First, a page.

Phnom Penh Municipal Court yesterday tried a 23-year-old transvestite who allegedly insulted all Khmers in a video clip posted on Facebook after he was assaulted by a group of men in the capital in February.
Judge Mao Sina identified the accused as Yin Heng, a third-year law student from Preah Vihear province’s Rovieng district who is studying in the capital.
He said the accused was charged with incitement to discriminate. He faces up to three years in jail and a fine of up to $1,600 if convicted.
Judge Sina noted that Mr Heng was arrested on February 5 by anti-cybercrime police from the Interior Ministry at his rental house in Daun Penh district.
He said the accused was arrested on the orders of Interior Minister Sar Kheng after his Facebook post, which contained a barrage of insults against Khmers, caused an outcry from other users.
In the video clip, which was yesterday played in court, Mr Heng went on a tirade over his attack.
“I was riding my motorbike by myself. However, three people riding a motorbike behind me came alongside and one of them hit me on the head,” he said. “I don’t understand. Did I do something wrong? I tried to remain calm after the incident but my head hurt.”
“Now there is a huge bump on my head. They were truly Khmer people – Khmer blood. Khmers are like animals. Khmers are bad,” Mr Heng added. “Why did you do this to me? What have I ever done to you? You will be destroyed – not by other people, but by yourselves. It’s fitting that the Khmer Empire lost its territory. You will be burned and destroyed. If Khmers lose even more territory, it is even better.”
A day after he posted the clip, other Facebook users lashed back at him and Mr Heng posted a video apology to all Cambodian people.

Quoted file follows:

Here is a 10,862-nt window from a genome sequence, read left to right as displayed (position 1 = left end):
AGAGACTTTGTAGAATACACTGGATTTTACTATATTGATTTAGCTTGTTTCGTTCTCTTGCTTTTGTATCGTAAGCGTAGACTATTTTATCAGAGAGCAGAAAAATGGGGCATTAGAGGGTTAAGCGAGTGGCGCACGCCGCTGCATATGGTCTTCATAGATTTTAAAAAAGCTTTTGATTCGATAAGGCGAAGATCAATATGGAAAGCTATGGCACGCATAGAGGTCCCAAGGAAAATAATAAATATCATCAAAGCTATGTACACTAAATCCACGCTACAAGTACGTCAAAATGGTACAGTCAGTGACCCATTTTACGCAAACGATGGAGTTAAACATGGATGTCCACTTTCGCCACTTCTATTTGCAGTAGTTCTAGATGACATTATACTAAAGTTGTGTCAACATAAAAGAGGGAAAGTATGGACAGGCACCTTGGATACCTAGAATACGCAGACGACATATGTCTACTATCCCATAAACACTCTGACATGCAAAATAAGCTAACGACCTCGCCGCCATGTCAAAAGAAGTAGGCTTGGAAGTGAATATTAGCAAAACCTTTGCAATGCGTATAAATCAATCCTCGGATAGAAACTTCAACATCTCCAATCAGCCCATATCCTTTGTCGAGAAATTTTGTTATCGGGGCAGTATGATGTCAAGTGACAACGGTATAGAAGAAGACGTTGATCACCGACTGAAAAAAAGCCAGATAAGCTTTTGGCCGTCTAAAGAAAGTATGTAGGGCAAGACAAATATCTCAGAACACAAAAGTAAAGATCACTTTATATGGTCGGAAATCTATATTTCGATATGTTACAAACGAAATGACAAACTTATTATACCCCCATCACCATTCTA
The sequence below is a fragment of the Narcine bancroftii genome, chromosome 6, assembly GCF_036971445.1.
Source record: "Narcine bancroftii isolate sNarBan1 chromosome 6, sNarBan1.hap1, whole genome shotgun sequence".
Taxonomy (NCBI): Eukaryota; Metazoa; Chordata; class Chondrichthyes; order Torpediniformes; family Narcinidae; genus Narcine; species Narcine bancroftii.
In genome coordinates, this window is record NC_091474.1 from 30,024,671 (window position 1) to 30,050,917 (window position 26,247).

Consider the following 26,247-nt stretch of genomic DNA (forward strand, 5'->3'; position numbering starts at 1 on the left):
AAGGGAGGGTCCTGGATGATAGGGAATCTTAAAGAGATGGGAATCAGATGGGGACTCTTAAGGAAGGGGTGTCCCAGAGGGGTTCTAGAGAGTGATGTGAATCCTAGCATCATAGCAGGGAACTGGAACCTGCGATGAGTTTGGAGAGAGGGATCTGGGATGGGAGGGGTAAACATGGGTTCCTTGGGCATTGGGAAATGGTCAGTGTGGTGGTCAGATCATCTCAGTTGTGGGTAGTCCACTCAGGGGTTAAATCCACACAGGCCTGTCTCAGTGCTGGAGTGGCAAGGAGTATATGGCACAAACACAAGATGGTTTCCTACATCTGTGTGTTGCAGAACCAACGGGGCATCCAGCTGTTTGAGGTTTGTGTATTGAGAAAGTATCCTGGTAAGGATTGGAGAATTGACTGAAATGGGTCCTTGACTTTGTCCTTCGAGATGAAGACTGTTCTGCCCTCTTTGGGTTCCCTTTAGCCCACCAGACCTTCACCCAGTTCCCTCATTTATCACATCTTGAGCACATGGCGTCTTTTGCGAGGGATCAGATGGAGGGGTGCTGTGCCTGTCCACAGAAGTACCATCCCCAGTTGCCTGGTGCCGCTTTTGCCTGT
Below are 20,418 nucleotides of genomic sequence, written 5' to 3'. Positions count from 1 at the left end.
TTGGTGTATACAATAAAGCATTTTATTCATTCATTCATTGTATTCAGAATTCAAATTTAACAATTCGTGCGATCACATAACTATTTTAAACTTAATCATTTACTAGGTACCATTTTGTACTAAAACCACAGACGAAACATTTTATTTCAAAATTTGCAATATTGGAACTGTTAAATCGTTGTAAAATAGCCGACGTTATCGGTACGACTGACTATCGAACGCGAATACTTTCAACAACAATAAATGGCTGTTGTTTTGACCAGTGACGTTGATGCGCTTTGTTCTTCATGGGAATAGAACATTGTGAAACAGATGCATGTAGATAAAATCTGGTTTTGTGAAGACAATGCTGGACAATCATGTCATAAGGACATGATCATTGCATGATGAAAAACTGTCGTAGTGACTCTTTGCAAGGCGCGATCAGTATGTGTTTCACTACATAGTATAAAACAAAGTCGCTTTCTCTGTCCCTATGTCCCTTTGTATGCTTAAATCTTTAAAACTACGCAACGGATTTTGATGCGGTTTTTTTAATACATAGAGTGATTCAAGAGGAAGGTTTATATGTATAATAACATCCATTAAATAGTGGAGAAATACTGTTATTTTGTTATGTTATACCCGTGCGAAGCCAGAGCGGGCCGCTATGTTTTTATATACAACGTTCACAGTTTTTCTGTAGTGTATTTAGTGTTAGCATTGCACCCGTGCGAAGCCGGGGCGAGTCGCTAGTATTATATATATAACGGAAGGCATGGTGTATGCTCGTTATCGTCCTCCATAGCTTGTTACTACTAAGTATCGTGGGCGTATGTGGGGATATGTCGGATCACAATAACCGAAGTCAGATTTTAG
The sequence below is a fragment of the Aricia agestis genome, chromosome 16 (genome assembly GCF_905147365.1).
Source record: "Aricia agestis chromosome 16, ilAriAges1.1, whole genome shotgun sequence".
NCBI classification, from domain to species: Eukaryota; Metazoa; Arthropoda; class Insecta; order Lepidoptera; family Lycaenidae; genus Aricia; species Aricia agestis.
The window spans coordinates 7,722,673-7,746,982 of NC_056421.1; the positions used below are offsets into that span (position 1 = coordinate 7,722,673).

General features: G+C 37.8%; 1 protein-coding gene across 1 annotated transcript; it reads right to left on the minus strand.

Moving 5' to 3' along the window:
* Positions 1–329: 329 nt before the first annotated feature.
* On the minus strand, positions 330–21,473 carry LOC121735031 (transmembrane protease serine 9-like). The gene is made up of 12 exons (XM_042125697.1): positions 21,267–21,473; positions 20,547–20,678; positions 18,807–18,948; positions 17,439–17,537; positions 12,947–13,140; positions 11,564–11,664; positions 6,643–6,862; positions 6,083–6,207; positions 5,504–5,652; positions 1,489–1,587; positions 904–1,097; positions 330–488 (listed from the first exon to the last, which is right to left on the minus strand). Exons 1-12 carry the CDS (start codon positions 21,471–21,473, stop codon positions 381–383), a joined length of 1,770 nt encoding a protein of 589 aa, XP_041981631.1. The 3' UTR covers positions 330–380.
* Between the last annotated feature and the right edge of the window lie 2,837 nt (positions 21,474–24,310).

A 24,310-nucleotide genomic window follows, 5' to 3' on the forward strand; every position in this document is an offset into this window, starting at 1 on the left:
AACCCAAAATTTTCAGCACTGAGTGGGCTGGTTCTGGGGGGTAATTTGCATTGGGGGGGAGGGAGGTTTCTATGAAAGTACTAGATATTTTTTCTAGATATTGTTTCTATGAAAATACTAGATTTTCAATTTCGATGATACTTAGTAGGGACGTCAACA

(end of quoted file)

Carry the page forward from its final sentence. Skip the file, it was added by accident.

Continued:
“After further thinking, I know that I was wrong to use degrading language about Cambodia and Cambodian people,” he said. “But I just wanted to express my overwhelming feelings, because I was very angry at the time after I was hit on the head.”
During yesterday’s trial, the accused said that before his arrest, he was a third-year law student at the Royal University of Law and Economic Sciences in Phnom Penh, and was also an actor.
Mr Heng noted that at about 7 pm on February 4, he was travelling on his motorbike along Russian Boulevard towards his rental house in Daun Penh district’s Chey Chumneas commune, after dropping off a friend at the Phnom Penh International airport.
He said while he was travelling home, he was attacked by the three men on the road in Toek Thla commune.
Mr Heng said that he was angry over the attack and later stood outside the Royal Palace and posted the video, showing him with a bump on his head and the palace in the background, in which he made the derogatory comments.
“I acknowledged that I was wrong to insult my own people. I was born in Cambodia although I am half-Vietnamese through my father,” he told the court. “But I did not have any intention to look down on or insult Khmers. I was very upset and regret my mistake which was caused because I was angry.”
Mr Heng pleaded for a lenient sentence so that he could continue his studies.
Deputy prosecutor Kuch Kimlong told the court that the accused’s tirade seriously affected the reputation and honour of Khmers, all Cambodians and also the King. He pressed for a deterrent sentence.
A verdict is due June 20.